The Scottish government is unlikely to hit a public sector savings target after new data revealed that halfway through a five-year billion-pound savings drive, bureaucrats shaved just six per cent from its IT budgets.
In a report published in June 2011, the businessman John McClelland called for savings of between £870m and £1bn to be made over a five year period, starting in 2012.
But according to figures released to the Sunday Herald newspaper, it has saved just £56.1m so far.
That figure includes savings made in 2011, meaning the true savings between 2012 and today are likely to be even smaller.
Despite the Scottish bureaucrats' poor performance, McClelland claimed he always expected the bulk of the cost-cutting to take place towards the end of the scheme.
In his original 2011 report McClelland wrote: “In 2015/16 the annual savings would be at least £230m per annum and the cumulative savings over a five-year period beginning in 2012/13 would be at least £870m and potentially up to £1bn.”
Yesterday he told the Herald: "When I set it up that way I expected it to be realistic, and the Scottish Government would have challenged it if they didn't think it would be the case. [The savings target] is an opinion, the final proof will be in the outcome. I was honestly assessing what the opportunity was but I was very conscious that it would take a while to get the infrastructure in place, and the external procurement. I'm not disappointed."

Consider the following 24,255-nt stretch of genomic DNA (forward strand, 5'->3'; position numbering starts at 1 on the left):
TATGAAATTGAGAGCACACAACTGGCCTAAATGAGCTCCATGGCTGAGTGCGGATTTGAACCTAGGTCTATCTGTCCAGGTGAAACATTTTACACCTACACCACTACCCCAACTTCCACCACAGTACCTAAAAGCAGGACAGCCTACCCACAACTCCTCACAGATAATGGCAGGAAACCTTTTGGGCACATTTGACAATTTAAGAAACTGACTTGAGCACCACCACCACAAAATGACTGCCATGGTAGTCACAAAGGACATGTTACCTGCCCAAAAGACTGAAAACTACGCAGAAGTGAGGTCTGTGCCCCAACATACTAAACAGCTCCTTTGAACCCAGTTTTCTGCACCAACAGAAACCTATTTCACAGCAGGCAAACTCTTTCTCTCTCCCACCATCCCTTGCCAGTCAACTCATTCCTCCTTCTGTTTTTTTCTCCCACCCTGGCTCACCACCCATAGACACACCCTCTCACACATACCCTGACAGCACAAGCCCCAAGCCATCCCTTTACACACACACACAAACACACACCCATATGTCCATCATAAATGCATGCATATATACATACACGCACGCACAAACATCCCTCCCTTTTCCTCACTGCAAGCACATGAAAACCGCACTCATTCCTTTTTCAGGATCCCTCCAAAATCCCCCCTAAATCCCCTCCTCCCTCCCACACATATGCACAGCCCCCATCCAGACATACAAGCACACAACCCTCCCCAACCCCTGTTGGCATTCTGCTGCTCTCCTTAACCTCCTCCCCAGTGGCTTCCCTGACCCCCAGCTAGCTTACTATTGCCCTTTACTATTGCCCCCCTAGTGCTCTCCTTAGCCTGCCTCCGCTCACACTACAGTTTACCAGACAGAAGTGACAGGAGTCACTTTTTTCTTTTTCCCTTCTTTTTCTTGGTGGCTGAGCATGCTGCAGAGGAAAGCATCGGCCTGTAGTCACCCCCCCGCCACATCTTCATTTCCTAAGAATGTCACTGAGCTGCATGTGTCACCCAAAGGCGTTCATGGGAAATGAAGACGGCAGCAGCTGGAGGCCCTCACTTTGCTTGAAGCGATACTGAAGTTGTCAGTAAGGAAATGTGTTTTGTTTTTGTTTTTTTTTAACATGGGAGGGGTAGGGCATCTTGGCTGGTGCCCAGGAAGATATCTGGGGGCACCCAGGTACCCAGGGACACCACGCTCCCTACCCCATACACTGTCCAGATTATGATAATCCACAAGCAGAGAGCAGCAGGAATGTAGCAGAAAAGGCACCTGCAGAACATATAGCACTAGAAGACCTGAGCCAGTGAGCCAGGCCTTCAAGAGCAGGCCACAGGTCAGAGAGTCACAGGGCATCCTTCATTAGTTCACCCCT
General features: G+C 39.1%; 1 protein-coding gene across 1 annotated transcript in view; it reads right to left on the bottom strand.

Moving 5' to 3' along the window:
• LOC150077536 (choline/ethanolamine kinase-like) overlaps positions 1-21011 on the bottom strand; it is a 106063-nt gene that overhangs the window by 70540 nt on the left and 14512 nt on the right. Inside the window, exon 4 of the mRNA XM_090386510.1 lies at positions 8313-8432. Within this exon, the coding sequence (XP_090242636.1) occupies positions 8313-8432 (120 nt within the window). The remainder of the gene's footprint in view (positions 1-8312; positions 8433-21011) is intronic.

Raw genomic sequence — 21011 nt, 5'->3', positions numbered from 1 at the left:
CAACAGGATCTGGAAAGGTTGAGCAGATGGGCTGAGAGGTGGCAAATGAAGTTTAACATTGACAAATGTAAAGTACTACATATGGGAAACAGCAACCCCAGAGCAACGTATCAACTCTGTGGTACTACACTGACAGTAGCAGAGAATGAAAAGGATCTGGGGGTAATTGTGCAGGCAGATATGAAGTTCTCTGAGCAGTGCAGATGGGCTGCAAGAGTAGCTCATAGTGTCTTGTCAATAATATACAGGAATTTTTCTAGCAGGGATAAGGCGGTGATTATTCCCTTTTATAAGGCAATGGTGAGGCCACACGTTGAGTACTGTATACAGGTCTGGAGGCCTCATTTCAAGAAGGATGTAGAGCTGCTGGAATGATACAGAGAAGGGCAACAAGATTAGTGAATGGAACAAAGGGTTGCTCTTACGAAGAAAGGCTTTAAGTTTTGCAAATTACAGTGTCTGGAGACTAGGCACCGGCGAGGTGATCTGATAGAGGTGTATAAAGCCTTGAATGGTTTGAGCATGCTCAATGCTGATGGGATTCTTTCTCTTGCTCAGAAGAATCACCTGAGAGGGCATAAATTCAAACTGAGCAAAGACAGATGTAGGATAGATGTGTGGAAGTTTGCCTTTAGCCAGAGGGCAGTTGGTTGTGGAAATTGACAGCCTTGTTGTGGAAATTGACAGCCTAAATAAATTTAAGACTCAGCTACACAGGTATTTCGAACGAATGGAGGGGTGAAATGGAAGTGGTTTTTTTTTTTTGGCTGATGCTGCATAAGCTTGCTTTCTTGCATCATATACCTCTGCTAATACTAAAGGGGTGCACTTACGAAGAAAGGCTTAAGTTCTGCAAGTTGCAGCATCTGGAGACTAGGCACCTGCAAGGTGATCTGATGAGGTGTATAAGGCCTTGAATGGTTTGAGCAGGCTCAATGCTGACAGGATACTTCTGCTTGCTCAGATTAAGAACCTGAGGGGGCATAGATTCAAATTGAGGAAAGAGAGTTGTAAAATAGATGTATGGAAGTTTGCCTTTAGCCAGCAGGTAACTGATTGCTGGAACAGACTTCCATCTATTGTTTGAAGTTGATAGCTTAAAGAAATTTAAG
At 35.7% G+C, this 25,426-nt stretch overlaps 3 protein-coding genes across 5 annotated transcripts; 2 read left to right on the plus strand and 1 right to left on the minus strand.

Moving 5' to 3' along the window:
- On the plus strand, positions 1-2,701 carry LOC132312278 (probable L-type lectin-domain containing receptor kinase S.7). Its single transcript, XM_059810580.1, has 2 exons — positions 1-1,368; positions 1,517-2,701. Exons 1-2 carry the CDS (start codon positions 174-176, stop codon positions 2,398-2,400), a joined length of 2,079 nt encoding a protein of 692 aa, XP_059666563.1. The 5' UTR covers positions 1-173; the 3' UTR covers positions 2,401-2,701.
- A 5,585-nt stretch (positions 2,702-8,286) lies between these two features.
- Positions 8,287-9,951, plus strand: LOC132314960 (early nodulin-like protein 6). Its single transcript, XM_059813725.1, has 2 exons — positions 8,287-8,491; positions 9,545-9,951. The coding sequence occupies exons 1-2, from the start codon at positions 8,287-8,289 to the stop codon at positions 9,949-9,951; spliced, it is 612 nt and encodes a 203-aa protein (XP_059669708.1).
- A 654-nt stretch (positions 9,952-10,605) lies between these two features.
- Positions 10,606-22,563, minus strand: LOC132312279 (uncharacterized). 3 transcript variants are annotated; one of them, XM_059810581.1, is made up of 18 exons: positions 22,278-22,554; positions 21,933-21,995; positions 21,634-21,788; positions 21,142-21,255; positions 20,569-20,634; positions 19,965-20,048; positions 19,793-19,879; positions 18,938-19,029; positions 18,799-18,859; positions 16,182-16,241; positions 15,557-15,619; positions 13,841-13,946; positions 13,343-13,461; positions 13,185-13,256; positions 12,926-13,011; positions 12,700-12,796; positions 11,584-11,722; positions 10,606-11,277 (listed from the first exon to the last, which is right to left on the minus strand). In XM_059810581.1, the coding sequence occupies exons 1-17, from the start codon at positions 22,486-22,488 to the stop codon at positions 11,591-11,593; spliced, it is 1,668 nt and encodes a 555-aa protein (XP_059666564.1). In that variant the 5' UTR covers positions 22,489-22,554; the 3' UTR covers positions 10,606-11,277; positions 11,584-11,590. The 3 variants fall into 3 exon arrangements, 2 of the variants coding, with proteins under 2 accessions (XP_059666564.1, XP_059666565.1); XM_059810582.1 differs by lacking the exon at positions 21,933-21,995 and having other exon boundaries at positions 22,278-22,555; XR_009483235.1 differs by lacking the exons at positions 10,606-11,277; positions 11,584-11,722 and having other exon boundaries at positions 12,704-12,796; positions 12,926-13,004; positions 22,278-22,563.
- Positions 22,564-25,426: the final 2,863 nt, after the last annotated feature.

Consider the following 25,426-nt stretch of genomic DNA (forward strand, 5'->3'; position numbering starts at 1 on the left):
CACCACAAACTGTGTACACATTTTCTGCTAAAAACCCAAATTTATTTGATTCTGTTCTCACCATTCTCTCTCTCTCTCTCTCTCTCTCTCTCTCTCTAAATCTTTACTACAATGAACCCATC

a Scottish government spokesman told the newspaper: "A number of collaborative procurement frameworks are now in place and are being utilised by the public sector. There are more in the pipeline to deliver on key areas of the strategy but the results to date confirmed benefits for Scottish Procurement collaborative ICT procurements are £56.1m [for the spend period 2011-14]."
El Reg has asked the Scottish Government how it plans to make up the rest of the savings over the next two-and-a-bit years, but it has not yet responded. ®